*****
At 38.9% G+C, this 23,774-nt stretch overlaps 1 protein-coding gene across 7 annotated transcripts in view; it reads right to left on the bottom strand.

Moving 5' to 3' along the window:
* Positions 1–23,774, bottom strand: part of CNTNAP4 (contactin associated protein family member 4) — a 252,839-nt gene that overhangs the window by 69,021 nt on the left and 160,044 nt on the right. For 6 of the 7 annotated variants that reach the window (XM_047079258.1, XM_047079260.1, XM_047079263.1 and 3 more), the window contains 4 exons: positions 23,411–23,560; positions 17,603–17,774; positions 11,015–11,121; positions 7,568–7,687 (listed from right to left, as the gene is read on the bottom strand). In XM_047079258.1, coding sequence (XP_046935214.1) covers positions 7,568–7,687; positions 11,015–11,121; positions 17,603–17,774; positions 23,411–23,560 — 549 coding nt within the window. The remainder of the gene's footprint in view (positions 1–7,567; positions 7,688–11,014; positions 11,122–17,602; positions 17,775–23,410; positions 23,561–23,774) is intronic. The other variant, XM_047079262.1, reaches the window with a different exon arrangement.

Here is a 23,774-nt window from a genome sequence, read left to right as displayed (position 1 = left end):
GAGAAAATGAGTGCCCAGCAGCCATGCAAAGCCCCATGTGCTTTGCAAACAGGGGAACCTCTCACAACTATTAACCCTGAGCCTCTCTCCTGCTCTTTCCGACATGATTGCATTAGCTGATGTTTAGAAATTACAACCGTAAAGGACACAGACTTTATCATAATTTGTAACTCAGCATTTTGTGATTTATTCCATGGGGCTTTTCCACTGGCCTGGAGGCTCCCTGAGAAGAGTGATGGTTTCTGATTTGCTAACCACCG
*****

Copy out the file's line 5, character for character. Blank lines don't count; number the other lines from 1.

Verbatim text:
GAGAAAATGAGTGCCCAGCAGCCATGCAAAGCCCCATGTGCTTTGCAAACAGGGGAACCTCTCACAACTATTAACCCTGAGCCTCTCTCCTGCTCTTTCCGACATGATTGCATTAGCTGATGTTTAGAAATTACAACCGTAAAGGACACAGACTTTATCATAATTTGTAACTCAGCATTTTGTGATTTATTCCATGGGGCTTTTCCACTGGCCTGGAGGCTCCCTGAGAAGAGTGATGGTTTCTGATTTGCTAACCACCG